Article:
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40th Year of ASEAN-Japan Friendship and Cooperation

Creating energy together:

New joint energy development programs


The markets of ASEAN countries have experienced rapid growth in the past 20-30 years and have achieved dramatic growth as an independent economic zone. However, many countries not only do not have the capital to pay for modernization projects but also do not possess the cultural and technical know-how to continue on with these projects once started. For this reason, ASEAN countries have high expectations of assistance from Japan. In this article, we will introduce Marubeni Corp., a company that even among many Japanese industrial enterprises, has been developing electricity projects alongside many ASEAN countries from an early stage in the electricity industry, over a period of many years, in support of regional economies.

One example of this is the union of Myanmar. As of this year, Marubeni Corp. has been operating in Myanmar for 71 years. Due to a long history in the country, the company has worked with many people and is very familiar with the social and political situation. Marubeni Corp. was recently awarded a gas turbine overhaul for the Ywama Combined Cycle Power Plant, built by the company in 2005.

Myanmar lacks infrastructure with regards to power production, therefore Marubeni Corp. thinks that there is a necessity to increase domestic electrical supply projects in the country. Furthermore, because there is limited capital for ventures such as the Ywama plant, the company provided project management and EPC (engineering, procurement and construction) for this scheme in partnership with a Japanese government organization, New Energy & Industrial Technology Development Organization (NEDO).

A representative from Marubeni Corp. power systems talked with us about issues concerning the Ywama combined cycle power plant overhaul project.

Gas is not only found in onshore oil and gas fields but also in the seabed. Originally, onshore gas was used as the fuel supply for the plant but as this started to run out, the gas supply was diverted to offshore gas extracted from the seabed. The chemical structure of onshore and offshore gas is different such that the combustion ratio and efficiency differ (this is similar to using different grades of gasoline in an engine). It was not possible to analyze the different chemical structure of onshore and offshore gas and adjust the gas turbine of the power plant. This resulted in a 20% decrease of electric output from the plant and degradation of the gas operated turbines.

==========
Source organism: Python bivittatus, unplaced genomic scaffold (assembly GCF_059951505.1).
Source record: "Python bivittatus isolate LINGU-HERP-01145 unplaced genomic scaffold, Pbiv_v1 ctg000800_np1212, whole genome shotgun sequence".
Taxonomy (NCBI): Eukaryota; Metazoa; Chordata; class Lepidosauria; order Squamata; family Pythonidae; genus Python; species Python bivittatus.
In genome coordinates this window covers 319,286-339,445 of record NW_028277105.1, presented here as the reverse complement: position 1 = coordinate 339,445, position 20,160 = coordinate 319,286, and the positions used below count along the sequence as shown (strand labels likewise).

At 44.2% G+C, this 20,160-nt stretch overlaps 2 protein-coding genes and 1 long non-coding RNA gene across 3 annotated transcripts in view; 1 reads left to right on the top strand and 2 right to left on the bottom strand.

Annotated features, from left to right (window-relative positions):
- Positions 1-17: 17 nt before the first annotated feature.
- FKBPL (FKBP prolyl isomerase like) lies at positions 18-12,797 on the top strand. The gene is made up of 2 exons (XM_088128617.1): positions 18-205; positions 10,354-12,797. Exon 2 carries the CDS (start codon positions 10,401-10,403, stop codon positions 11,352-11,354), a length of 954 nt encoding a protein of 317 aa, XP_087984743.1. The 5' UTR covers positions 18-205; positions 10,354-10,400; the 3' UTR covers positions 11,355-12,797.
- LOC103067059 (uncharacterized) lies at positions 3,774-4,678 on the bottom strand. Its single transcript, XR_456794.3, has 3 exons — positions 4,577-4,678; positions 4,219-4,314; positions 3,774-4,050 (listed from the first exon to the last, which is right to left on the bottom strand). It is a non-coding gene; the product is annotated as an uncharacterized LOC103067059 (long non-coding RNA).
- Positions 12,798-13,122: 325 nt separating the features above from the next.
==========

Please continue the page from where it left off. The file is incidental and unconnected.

Marubeni Corp., in cooperation with Hitachi (one of Japan's major electronics manufacturer), stepped in to handle the repairs. In order to facilitate the completion of the project within the deadline, and make electrical power production in the country's dry season possible (hydroelectric power cannot meet the demand in this season), both companies provided their technologies for various activities in many different instances.

A representative told us that the people of Myanmar are very grateful for the help they received from Japan.

Another example of successful cooperation with the locals is the San Roque Multi Dam BOT Project in the Philippines. Toshiba turbines are used in the plant (Toshiba is a world leader in turbines) and Marubeni Corp.'s partner here is Kansai Electric Power Co. (Kansai Denryoku). Both companies cooperate together on this project, and a Japanese company manages maintenance and operation of the plant. Japanese engineers are present on-site and are responsible for training the other Filipino engineers and maintaining the day-to-day plant operation. San Roque Multi Dam BOT Project has been constructed on the basis of three main items; 1. power generation, 2. flood prevention, 3. water for irrigation. The motivation behind construction of this plant is not power generation alone but prevention of flooding and stable provision of water to local farmers.

Projects such as the Ywama Combined Cycle Power Plant and San Roque Multi Dam BOT Project are doing much to meet power demands in Myanmar and the Philippines. A stable power supply will contribute to the economic development of both countries, and in the short term, is helping to improve standards of living. A bright energy future lies ahead for ASEAN.

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